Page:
Obviously the vast majority of WWE fans are male (and presumably the vast majority of the male fans are straight males), but this shoe does go on the other foot to some extent. Before you point it out, I will admit your top-level male stars are not presented as sex objects first and wrestlers second (which often (always?) is the case with the Divas), but suffice it to say WWE has never said, “These men are athletes, not sex symbols, don’t objectify them, ladies.” The WWE will sell whatever it can to whomever will pay, and we can’t ever forget that.
Now you asked me for my MITB predictions. One of my favorite things online of late is K. Sawyer Paul’s approach to predicting PPV shows on International Object. He doesn’t look at who will win the match, but whether or not a story will continue, which to me is much more interesting. And that’s what I’ve had the hardest time figuring out here.
On one hand, I feel the Punk-Bryan-AJ story is pretty hot right now. Not Cena-Punk MITB 2011 hot, but hot enough where my first reaction is to presume Sunday won’t be the final chapter and we’ll see at least two, if not three of these folks still working together on the road to SummerSlam.
However, as we discussed last time, there is the very pesky issue of what to do with the MITB match winner as it relates to SummerSlam. Obviously there has to be a WWE Title match at SummerSlam. It’s a near certainty Punk or Bryan will be in said match. So either they’ll keep working together (my one working theory is Punk loses the match Sunday then gets himself put in the ladder match and wins, setting up the SummerSlam rematch) or one of them will split off and there will be a clean MITB winner and SummerSlam falls into place.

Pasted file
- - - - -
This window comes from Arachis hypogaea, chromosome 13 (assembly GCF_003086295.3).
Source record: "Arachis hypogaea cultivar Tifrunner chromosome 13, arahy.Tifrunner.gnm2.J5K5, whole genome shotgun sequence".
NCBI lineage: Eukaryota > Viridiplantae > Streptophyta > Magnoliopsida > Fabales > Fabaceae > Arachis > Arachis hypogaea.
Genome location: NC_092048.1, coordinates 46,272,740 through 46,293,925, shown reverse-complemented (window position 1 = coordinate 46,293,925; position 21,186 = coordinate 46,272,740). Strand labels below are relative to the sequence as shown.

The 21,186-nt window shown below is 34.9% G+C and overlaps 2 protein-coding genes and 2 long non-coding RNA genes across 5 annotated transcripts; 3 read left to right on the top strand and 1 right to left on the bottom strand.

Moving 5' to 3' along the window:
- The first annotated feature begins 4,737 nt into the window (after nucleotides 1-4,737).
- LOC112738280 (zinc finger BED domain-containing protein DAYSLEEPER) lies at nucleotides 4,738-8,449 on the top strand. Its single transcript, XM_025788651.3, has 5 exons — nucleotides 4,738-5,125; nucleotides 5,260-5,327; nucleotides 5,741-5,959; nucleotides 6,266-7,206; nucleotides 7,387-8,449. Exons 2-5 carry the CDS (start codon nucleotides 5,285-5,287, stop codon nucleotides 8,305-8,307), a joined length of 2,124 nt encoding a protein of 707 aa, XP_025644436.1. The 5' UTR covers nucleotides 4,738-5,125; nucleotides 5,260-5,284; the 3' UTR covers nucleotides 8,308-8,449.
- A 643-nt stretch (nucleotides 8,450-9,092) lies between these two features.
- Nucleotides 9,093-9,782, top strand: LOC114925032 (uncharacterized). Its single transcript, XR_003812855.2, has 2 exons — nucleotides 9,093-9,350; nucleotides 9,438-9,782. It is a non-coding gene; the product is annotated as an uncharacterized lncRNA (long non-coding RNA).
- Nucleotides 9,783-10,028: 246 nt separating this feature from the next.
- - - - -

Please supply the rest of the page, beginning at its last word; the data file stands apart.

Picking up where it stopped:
If we look back to last July and August, what with the confusion of two champions and Del Rio lurking with his briefcase, I get the sense WWE is not afraid to tell a jumbled up story the next few weeks. But the way they have built the main MITB match this year is leading us to think whoever wins won’t pull the classic cash-in on a defenseless champion.
The best thing about this show, and about MITB more so even than the Royal Rumble, is that the possibilities and permutations evolve as each match plays out. The Road to SummerSlam is not as storied as the Road to WrestleMania, but MITB in the last few years is doing as good a job building to the year’s second-biggest (so we’re told) show as it is carving its own niche in the calendar.
Looks like I answered your question without really answering it. So the tables are turning back your way. Does Monday’s lead-in to the PPV give us the idea AJ is going to be a fair referee? Will she decide before Sunday who she prefers and help that man win? Or will she somehow be “crazy” and really screw up the match ending? What are we being told — or are we just being set up for a surprise?
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David: Of course you’re right that male WWE Superstars are sex symbols whether they’re painted that way or not. The WWE is in the business of making money, and they’ll do it any way they can. I just can’t help but feel their sexuality isn’t shoved down our throat the same way it is with the women. I can only hope we are, in fact, seeing the early stages of a huge change in that department.
When it comes to Money in the Bank, it seems pretty clear that AJ, Punk and Bryan are the stars going into the show, with AJ being the headliner. Unfortunately, with the nature of a special referee, it seems pretty clear she’s going to have a hand in the finish of the match. However, they’ve left the story pretty open ended, and I could see her helping Punk or Bryan, or completely going into business for herself. As you’ve said, this doesn’t feel like the ending of this story. There seems to be at least one more chapter, and it’ll be interesting to see how they get there.